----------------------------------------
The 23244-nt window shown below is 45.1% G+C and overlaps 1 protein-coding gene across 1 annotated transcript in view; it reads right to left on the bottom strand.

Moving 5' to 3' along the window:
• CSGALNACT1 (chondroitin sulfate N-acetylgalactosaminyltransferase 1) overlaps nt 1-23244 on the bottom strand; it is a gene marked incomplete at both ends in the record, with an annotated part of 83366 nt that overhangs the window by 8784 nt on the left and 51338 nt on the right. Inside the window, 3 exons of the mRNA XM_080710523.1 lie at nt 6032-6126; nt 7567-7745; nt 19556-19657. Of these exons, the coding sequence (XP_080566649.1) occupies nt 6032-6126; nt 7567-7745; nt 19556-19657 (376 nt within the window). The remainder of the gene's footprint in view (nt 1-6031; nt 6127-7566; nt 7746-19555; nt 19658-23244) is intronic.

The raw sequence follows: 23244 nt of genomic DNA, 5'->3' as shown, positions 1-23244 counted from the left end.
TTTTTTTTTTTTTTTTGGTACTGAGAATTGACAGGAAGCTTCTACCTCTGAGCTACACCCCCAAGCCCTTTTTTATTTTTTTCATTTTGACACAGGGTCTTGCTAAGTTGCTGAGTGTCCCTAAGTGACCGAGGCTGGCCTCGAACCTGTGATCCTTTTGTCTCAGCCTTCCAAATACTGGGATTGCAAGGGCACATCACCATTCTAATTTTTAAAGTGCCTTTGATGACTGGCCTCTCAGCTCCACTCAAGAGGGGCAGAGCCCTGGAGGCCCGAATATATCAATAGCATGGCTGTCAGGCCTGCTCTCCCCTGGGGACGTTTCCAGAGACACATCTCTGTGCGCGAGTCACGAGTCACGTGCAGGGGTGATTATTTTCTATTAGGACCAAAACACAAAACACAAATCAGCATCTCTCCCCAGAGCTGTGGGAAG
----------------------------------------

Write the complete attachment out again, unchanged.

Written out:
The 23244-nt window shown below is 45.1% G+C and overlaps 1 protein-coding gene across 1 annotated transcript in view; it reads right to left on the bottom strand.

Moving 5' to 3' along the window:
• CSGALNACT1 (chondroitin sulfate N-acetylgalactosaminyltransferase 1) overlaps nt 1-23244 on the bottom strand; it is a gene marked incomplete at both ends in the record, with an annotated part of 83366 nt that overhangs the window by 8784 nt on the left and 51338 nt on the right. Inside the window, 3 exons of the mRNA XM_080710523.1 lie at nt 6032-6126; nt 7567-7745; nt 19556-19657. Of these exons, the coding sequence (XP_080566649.1) occupies nt 6032-6126; nt 7567-7745; nt 19556-19657 (376 nt within the window). The remainder of the gene's footprint in view (nt 1-6031; nt 6127-7566; nt 7746-19555; nt 19658-23244) is intronic.

The raw sequence follows: 23244 nt of genomic DNA, 5'->3' as shown, positions 1-23244 counted from the left end.
TTTTTTTTTTTTTTTTGGTACTGAGAATTGACAGGAAGCTTCTACCTCTGAGCTACACCCCCAAGCCCTTTTTTATTTTTTTCATTTTGACACAGGGTCTTGCTAAGTTGCTGAGTGTCCCTAAGTGACCGAGGCTGGCCTCGAACCTGTGATCCTTTTGTCTCAGCCTTCCAAATACTGGGATTGCAAGGGCACATCACCATTCTAATTTTTAAAGTGCCTTTGATGACTGGCCTCTCAGCTCCACTCAAGAGGGGCAGAGCCCTGGAGGCCCGAATATATCAATAGCATGGCTGTCAGGCCTGCTCTCCCCTGGGGACGTTTCCAGAGACACATCTCTGTGCGCGAGTCACGAGTCACGTGCAGGGGTGATTATTTTCTATTAGGACCAAAACACAAAACACAAATCAGCATCTCTCCCCAGAGCTGTGGGAAG